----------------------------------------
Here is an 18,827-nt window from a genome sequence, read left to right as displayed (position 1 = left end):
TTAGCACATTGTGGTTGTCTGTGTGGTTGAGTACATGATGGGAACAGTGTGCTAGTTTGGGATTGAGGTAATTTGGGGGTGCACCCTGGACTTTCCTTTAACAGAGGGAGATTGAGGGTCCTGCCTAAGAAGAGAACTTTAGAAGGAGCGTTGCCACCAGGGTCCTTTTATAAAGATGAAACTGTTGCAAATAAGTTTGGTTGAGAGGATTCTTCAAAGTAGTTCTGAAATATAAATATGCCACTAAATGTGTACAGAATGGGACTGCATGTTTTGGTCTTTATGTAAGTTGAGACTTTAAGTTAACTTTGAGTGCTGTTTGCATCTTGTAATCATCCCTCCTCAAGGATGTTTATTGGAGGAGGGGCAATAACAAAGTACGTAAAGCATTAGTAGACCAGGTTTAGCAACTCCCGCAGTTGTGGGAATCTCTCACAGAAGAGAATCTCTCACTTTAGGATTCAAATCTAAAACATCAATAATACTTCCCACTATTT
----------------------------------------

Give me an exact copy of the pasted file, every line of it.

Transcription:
Here is an 18,827-nt window from a genome sequence, read left to right as displayed (position 1 = left end):
TTAGCACATTGTGGTTGTCTGTGTGGTTGAGTACATGATGGGAACAGTGTGCTAGTTTGGGATTGAGGTAATTTGGGGGTGCACCCTGGACTTTCCTTTAACAGAGGGAGATTGAGGGTCCTGCCTAAGAAGAGAACTTTAGAAGGAGCGTTGCCACCAGGGTCCTTTTATAAAGATGAAACTGTTGCAAATAAGTTTGGTTGAGAGGATTCTTCAAAGTAGTTCTGAAATATAAATATGCCACTAAATGTGTACAGAATGGGACTGCATGTTTTGGTCTTTATGTAAGTTGAGACTTTAAGTTAACTTTGAGTGCTGTTTGCATCTTGTAATCATCCCTCCTCAAGGATGTTTATTGGAGGAGGGGCAATAACAAAGTACGTAAAGCATTAGTAGACCAGGTTTAGCAACTCCCGCAGTTGTGGGAATCTCTCACAGAAGAGAATCTCTCACTTTAGGATTCAAATCTAAAACATCAATAATACTTCCCACTATTT